Bus touting cases down in wake of new law

The number of bus touting cases - in which private bus drivers approach tourists for business - has dropped slightly since a law was introduced to clamp down on the practice.

Since Jan 1, those caught touting their services have been liable to a fine of up to $1,000 or up to three months' jail.

That month, there were seven such cases, and the number dropped to one or two cases in subsequent months, according to the Land Transport Authority (LTA).

LTA told The Straits Times that actions have been taken against 19 cases of bus touting from January to October.

Regular checks are conducted at tourist hot spots such as Mustafa Centre, Singapore Zoo, Night Safari, Clarke Quay and Resorts World Sentosa, as well as ferry terminals like the Singapore Cruise Centre at HarbourFront and the Marina Bay Cruise Centre.

The LTA added that these checks are to deter bus drivers from soliciting for passengers, as well as to take errant ones to task.

For more than a decade, bus touts have hung around tourist spots and arrival halls of ferry terminals in the evenings, when taxis are scarce.

They approach tourists with the offer of helping them skip long queues at the taxi stands for a fee.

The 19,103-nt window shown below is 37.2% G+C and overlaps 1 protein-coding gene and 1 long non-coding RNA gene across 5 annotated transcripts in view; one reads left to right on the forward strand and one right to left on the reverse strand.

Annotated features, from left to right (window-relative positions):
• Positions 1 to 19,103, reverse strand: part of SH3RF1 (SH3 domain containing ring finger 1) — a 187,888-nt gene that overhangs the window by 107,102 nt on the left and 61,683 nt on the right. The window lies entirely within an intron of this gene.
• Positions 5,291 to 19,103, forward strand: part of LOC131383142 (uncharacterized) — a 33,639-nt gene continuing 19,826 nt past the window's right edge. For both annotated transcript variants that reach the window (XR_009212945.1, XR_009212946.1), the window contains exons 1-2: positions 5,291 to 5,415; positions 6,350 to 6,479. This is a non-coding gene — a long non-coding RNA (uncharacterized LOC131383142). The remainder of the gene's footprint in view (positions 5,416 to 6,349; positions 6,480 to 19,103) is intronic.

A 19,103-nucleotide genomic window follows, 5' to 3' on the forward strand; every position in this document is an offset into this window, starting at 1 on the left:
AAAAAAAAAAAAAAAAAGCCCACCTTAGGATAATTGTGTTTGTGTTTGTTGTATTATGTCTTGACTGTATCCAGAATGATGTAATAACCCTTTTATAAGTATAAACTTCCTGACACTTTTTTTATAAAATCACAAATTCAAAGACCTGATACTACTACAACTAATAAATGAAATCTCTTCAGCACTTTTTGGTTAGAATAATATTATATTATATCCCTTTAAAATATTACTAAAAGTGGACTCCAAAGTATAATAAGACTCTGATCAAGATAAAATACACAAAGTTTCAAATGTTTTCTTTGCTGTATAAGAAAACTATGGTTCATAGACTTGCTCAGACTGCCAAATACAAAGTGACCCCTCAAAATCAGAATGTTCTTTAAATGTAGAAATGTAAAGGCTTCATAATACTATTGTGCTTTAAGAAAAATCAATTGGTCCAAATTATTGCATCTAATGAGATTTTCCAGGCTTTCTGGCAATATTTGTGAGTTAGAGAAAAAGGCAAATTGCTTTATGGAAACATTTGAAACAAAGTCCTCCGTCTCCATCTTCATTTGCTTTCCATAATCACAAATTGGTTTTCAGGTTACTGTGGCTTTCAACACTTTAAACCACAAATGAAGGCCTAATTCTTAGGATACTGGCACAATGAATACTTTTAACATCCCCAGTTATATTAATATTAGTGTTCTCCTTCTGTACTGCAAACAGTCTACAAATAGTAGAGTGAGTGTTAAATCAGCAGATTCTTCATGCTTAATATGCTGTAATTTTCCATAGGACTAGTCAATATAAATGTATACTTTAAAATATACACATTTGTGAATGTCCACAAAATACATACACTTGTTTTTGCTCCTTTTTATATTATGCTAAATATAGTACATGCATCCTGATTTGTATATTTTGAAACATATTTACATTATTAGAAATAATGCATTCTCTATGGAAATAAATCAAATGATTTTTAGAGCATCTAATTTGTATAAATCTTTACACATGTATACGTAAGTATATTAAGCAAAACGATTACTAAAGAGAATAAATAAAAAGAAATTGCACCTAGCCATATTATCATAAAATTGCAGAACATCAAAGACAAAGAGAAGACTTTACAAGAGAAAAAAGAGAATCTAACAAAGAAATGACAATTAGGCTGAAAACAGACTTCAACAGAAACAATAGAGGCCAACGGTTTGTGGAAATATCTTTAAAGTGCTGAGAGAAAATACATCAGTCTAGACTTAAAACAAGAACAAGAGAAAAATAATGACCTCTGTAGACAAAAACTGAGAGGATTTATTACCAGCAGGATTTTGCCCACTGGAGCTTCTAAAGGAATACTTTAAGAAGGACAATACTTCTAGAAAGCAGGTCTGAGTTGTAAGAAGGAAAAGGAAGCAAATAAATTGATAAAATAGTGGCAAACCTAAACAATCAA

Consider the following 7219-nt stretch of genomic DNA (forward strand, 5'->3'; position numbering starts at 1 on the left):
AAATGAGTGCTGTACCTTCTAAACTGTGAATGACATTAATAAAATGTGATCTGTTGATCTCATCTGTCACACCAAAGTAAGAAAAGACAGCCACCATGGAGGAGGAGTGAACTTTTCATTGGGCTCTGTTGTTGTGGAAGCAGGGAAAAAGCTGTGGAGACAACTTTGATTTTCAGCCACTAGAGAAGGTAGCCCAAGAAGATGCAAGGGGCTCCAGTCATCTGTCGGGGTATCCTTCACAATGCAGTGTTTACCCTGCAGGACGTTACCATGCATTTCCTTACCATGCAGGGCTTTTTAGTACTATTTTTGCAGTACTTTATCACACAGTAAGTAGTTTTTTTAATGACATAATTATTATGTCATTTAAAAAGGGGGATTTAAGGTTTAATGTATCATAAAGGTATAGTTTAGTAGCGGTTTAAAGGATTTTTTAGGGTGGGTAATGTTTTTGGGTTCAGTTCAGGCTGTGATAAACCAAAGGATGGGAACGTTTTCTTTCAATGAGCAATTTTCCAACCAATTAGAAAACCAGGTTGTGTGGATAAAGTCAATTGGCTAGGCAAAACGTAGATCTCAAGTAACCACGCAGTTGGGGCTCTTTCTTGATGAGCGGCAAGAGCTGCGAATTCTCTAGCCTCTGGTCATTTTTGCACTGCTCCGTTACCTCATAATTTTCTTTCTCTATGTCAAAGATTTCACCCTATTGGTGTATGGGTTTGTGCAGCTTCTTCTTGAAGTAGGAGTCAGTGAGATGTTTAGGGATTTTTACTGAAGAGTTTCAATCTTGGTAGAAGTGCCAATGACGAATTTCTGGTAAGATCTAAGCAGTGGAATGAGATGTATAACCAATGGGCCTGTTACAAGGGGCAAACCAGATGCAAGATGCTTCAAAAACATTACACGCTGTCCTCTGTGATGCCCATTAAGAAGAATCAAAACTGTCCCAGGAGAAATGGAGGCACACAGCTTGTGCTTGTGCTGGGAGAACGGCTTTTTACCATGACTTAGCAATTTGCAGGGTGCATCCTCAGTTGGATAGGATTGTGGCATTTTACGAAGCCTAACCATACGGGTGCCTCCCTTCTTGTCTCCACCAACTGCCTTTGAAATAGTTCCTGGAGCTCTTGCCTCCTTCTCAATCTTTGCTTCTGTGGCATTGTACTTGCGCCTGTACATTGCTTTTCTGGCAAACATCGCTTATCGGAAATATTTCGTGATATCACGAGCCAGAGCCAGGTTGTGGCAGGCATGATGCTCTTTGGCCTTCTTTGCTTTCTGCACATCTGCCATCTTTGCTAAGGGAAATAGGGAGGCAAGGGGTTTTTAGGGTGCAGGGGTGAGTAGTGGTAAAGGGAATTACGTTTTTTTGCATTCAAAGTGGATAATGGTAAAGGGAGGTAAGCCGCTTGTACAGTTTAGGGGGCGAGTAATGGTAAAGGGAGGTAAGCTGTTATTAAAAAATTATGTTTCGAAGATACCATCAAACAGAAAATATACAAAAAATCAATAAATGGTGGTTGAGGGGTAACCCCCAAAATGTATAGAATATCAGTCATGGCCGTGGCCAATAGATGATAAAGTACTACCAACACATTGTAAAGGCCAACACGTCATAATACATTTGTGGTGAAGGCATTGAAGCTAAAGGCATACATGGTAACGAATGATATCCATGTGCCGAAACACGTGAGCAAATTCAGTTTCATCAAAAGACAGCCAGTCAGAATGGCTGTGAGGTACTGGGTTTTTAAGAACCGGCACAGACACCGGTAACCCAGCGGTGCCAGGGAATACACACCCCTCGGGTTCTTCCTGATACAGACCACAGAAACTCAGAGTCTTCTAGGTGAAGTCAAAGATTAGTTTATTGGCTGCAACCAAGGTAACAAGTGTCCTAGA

These touts, most of whom are former MaxiCab drivers and taxi drivers who now drive private excursion buses, told The Straits Times that the business can be lucrative.

A minibus costs $70 a day to rent, less than half the rental cost of a seven-seater MaxiCab. On a good day, the touts can make up to seven trips, earning $30 to $70 each time.

When The Straits Times visited HarbourFront Centre last Wednesday evening, three middle-aged men were seen openly touting near a taxi stand.

One was overheard asking tourists to take his "express taxi" for $60. A group of five tourists, upon agreeing on the fee, were then asked to wait at a spot 30m in front of the taxi stand. A vehicle pulled up by the kerb three minutes later, picking up the tourists and their luggage.

National University of Singapore transport researcher Lee Der Horng said the drop in bus touting cases could be due to touts finding it harder to do business, with the authorities carrying out regular checks.

However, he noted that such illegal transport services, while discouraged, occur when there is not enough regulated transport services for an area.

A version of this article appeared in the print edition of The Straits Times on December 07, 2015, with the headline 'Bus touting cases down in wake of new law'. Subscribe